USask College of Medicine Building. (Photo: University of Saskatchewan)
USask College of Medicine Building. (Photo: University of Saskatchewan)

USask mentorship program supports professional development for new physicians in Saskatchewan

A new multi-year provincial mentorship program will support the professional development needs of all new physicians in Saskatchewan who are in their first five years of practice.

The five-year, $1.4 million program is developed and co-ordinated by the College of Medicine’s Division of Continuing Medical Education (CME), and jointly funded by the Ministry of Health and the Saskatchewan Medical Association with key partners across the province.

“CME is pleased to lead this initiative which aspires to create a supportive, professional network for new physicians in Saskatchewan, regardless of practice location or type,” said Dr. James Barton (MD), associate dean, USask continuing medical education. “Physician burnout and premature departure from practice are real threats to patients and communities in Saskatchewan. It is our hope this program creates a sense of belonging and connectedness for physicians that promotes better mental health and encourages them to stay.”

“Our government has made significant investments in this year’s budget to attract and retain physicians, especially in rural and remote areas of the province,” Mental Health and Addictions, Seniors and Rural and Remote Health Minister Everett Hindley said. “Along with other resources, this mentorship program will have a meaningful impact in supporting physicians as they establish practice in Saskatchewan communities.”

The program will match new physicians with trained coaches and mentors to identify professional development goals and learning needs and connect physicians with peers in communities across Saskatchewan.

New-to-practice physicians in Saskatchewan often lack access to peer networks because of a lack of familiarity with our systems and professional networks. This new initiative will provide these physicians with mentorship and coaching resources, leading to increased work satisfaction, keeping them in these locations where they contribute to improved community health.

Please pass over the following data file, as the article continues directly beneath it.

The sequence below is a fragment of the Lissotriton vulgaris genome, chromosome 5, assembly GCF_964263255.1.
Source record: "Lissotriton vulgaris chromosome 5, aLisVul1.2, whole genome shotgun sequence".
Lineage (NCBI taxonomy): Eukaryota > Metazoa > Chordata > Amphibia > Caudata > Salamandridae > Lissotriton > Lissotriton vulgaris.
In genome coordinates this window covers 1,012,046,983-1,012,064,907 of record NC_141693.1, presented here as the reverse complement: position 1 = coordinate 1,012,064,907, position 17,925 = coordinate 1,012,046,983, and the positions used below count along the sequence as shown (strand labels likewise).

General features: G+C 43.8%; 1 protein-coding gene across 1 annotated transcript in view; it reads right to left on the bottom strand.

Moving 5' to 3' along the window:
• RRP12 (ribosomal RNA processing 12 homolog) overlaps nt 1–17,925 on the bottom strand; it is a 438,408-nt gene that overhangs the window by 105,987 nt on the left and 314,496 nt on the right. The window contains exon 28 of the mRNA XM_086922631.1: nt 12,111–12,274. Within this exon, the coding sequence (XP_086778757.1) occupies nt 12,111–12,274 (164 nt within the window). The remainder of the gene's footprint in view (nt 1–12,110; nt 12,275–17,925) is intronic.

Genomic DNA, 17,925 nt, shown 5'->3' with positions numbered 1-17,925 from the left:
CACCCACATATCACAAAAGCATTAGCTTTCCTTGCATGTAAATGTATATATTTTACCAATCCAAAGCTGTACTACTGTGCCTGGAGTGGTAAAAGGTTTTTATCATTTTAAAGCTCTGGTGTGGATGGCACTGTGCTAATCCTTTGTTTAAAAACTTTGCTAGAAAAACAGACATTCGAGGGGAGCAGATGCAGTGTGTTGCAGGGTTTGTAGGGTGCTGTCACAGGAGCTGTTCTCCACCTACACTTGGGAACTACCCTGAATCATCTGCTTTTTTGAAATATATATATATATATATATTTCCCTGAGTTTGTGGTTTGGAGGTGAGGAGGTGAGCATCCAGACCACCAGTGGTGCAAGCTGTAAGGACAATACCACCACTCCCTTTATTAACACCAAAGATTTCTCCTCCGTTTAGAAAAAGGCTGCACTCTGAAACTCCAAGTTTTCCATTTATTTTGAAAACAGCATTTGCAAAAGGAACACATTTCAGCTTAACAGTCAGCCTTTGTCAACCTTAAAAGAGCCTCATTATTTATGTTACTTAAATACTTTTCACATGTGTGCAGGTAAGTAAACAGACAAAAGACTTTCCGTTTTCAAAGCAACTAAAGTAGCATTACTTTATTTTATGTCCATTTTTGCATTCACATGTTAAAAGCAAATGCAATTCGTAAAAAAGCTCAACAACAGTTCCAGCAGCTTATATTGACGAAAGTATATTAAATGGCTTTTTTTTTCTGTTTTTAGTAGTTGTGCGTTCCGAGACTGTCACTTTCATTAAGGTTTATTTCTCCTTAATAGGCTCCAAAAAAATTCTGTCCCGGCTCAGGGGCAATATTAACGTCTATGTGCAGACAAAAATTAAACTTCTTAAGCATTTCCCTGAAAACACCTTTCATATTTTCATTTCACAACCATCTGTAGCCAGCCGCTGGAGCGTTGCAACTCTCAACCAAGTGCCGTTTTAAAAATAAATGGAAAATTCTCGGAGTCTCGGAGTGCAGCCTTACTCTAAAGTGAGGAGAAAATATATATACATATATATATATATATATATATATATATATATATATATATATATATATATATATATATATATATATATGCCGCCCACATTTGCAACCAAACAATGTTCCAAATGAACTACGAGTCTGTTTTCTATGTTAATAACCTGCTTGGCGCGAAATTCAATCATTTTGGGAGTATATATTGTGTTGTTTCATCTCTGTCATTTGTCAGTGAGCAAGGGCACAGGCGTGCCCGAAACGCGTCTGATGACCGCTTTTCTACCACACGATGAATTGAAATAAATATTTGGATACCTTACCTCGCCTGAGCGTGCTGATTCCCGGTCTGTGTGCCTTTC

Evidence shows that new physicians are at increased risk of mental health challenges and burnout that can lead to them leaving their medical practices. It is important to ensure physicians working in the province’s many communities, both rural and urban, are supported effectively.

“Mentorship is a key support for physicians and the SMA views this initiative as supporting retention and wellness issues within the profession,” said Dr. John Gjevre, the president of the SMA. “Mentorship makes for healthier, more effective doctors, and enhanced care for patients, all of which are goals of the SMA’s activities. This mentorship program is a much-needed new facet of medicine in Saskatchewan, and I am sure that it will provide dividends in the long term.”

By providing new physicians with these resources, the program aims to increase retention, while improving their career engagement, reducing burnout, improving patient care, and incorporating ongoing improvements in their medical practice. It is patterned after a physician mentorship model successfully implemented in other Canadian provinces.

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